Revised Common Lectionary: Jonah 3:1-5, 10; Psalm 62:5-12; 1 Corinthians 7:29-31; Mark 1:14-20

Narrative Lectionary: Jesus Cleanses the Temple, John 2:15-25 (Psalm 127:1-2)

The prophet Jonah is perhaps the most successful prophet ever, because the people of Nineveh listened to him, and they put on sackcloth and ashes and repented of their wrongdoing. When God sees what the people did to repent, and how they have turned away from the evil ways, God changes their mind. God does not desire punishment, but restoration, and God does not bring destruction to the people.

The psalmist calls out that their soul waits in silence for God in Psalm 62:5-12. Our hope is not to be found in the power of money, for all power belongs to God. In other words, do not seek unjust practices to gain wealth and power, because God is the God of justice, and God repays according to our work.

Paul continues in his letter to the church in Corinth that the ways of this world are passing away. In 1 Corinthians 7:39-31, Paul tells the church they must turn their thinking upside down, mourn when there is nothing to mourn, rejoice when there is nothing to rejoice. They must be counter-cultural to the rest of the world around them.

Jesus calls his first disciples after John the Baptizer was arrested. In Mark 1:14-20, Jesus preaches his first sermon: “The time has come, and the kingdom is near; repent, and believe in the Good News.” He sees Simon and Andrew casting a net into the sea and calls them to follow him. He then sees James and John, mending nets in their boats with their father Zebedee, and calls them to follow. They leave their nets and their father behind to follow Jesus. What was it about Jesus that made them ready to go? Was it what he said, or how he said it? Or was it that James and John were tired of doing the things that sons always do, which is follow in their father’s footsteps? Maybe they were waiting for something new to come, and Jesus was that something new.

The Narrative Lectionary focuses on John’s account of Jesus cleansing the temple. John’s account, unlike the Synoptic Gospels, takes place at the beginning of his ministry, not the end. In John’s account, Jesus not only turns over the tables, but he makes a whip and drives out the moneychangers, along with the sheep and the cattle. Jesus, in John’s account, wants no part of the buying and selling business in order to make sacrifices to God. That is not what worship is about for Jesus. Jesus starts off his ministry as an already notorious troublemaker in this account, already stating that his body is the temple, and though the earthly temple can be destroyed, God will raise up Christ’s body.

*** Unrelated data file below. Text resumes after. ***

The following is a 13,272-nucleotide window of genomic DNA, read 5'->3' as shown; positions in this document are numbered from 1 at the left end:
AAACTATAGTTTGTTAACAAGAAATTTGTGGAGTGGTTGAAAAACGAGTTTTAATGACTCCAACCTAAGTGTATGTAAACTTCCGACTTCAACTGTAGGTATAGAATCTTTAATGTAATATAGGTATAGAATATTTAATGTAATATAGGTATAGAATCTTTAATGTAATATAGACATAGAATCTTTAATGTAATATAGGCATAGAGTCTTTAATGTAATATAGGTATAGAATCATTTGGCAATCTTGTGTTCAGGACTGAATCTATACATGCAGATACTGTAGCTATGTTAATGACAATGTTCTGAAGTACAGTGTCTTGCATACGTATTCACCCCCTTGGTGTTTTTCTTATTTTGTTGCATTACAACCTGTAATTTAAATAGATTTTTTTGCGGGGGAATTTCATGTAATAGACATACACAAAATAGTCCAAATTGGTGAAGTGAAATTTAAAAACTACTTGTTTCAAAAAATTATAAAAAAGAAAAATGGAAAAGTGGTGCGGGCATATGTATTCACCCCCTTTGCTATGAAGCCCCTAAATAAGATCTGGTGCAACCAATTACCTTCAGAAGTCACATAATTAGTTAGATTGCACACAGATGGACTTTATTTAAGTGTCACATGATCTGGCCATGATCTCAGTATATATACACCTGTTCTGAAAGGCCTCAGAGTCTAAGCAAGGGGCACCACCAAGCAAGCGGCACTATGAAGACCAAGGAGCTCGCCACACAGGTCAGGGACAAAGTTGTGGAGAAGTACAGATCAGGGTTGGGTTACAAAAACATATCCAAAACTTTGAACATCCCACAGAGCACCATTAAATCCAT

Psalm 127:1-2 begins with statements that unless it is God who builds the house, guards the city, and gives us bread, it is all vain. If we are anxious and work hard for worldly things, it is all in vain. For only with God do we have true safety, security, and rest.

The work of God is counter-cultural to mainstream society that continues to uphold injustice and systemic oppression. The work of God calls us away from what we are expected to do to the unexpected. The work of God calls us to justice, which is restorative, not retributive; and yet, restorative justice can be painful, especially for those who are used to privilege. The work of God calls us to be ready for the coming of the reign of God, and to participate, for it is at hand. The work of God might call us to put our own lives on the line and turn over tables. The work of God calls us to repent—turn away from the ways of the world—and believe in the Good News.

Call to Worship
The time is fulfilled, and the reign of God is at hand!
Repent, and believe in the Good News!
Don’t fall into the ways of the world, of power and wealth;
Repent, and believe in the Good News!
Leave the ways of power, wealth, and privilege behind;
Repent, and believe in the Good News!
Follow Christ, who is calling your name, away from the world’s expectations;
Repent, and believe in the Good News!

Prayer of Brokenness/Confession
Creator God, we confess that we love the world that we have made, and not the earth You gave to us. We love the world that has power and privilege, the world that satisfies our material desires, at the expense of the earth You made and called us to care for. We love the world in which we can have more and more, at the cost of others having less. We love the world in which we care for our family and friends, and yet others go without health care, homes, and food. Forgive us. We have made a world that You did not create. We have equated wealth and worldly power with salvation. We have lied to ourselves. Forgive us, and call us back to You ways of love, justice, and restoration. In the name of Christ, who calls us out of the boat, out of the little world that we are in, we pray. Amen.

God of Awe and Wonder, Your voice called forth light from the depths of the waters. Your voice saved Isaac from the hands of sacrifice. Your voice called peoples to repentance through the prophets. Your voice called forth disciples, students of The Way that You desire for us. Your voice is still calling our name, still speaking to us. Help us to listen. Open our hearts, O God of Awe and Wonder. Open our minds to understanding. Open us, to experience the fullness of Your love and grace and majesty. In the name of Christ we pray. Amen.

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